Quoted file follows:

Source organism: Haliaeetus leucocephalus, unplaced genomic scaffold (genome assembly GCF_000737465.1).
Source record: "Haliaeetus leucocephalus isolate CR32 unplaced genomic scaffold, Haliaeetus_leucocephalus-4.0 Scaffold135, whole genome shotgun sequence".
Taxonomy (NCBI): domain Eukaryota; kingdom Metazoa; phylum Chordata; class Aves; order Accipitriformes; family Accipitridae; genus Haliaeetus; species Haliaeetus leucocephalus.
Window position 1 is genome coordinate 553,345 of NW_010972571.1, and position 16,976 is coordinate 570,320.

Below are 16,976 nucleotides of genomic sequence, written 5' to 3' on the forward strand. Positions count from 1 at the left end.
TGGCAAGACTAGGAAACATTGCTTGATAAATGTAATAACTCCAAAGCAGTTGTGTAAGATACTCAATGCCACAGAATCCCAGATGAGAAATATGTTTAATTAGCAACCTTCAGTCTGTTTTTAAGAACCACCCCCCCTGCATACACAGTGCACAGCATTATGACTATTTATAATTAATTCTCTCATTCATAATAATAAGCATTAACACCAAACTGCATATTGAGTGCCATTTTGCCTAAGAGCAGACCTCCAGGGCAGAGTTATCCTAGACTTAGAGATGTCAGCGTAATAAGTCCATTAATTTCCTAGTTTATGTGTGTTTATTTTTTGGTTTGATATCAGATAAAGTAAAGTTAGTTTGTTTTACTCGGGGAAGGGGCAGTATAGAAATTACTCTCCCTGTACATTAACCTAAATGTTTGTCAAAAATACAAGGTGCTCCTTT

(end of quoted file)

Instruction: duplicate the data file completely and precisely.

Source organism: Haliaeetus leucocephalus, unplaced genomic scaffold (genome assembly GCF_000737465.1).
Source record: "Haliaeetus leucocephalus isolate CR32 unplaced genomic scaffold, Haliaeetus_leucocephalus-4.0 Scaffold135, whole genome shotgun sequence".
Taxonomy (NCBI): domain Eukaryota; kingdom Metazoa; phylum Chordata; class Aves; order Accipitriformes; family Accipitridae; genus Haliaeetus; species Haliaeetus leucocephalus.
Window position 1 is genome coordinate 553,345 of NW_010972571.1, and position 16,976 is coordinate 570,320.

Below are 16,976 nucleotides of genomic sequence, written 5' to 3' on the forward strand. Positions count from 1 at the left end.
TGGCAAGACTAGGAAACATTGCTTGATAAATGTAATAACTCCAAAGCAGTTGTGTAAGATACTCAATGCCACAGAATCCCAGATGAGAAATATGTTTAATTAGCAACCTTCAGTCTGTTTTTAAGAACCACCCCCCCTGCATACACAGTGCACAGCATTATGACTATTTATAATTAATTCTCTCATTCATAATAATAAGCATTAACACCAAACTGCATATTGAGTGCCATTTTGCCTAAGAGCAGACCTCCAGGGCAGAGTTATCCTAGACTTAGAGATGTCAGCGTAATAAGTCCATTAATTTCCTAGTTTATGTGTGTTTATTTTTTGGTTTGATATCAGATAAAGTAAAGTTAGTTTGTTTTACTCGGGGAAGGGGCAGTATAGAAATTACTCTCCCTGTACATTAACCTAAATGTTTGTCAAAAATACAAGGTGCTCCTTT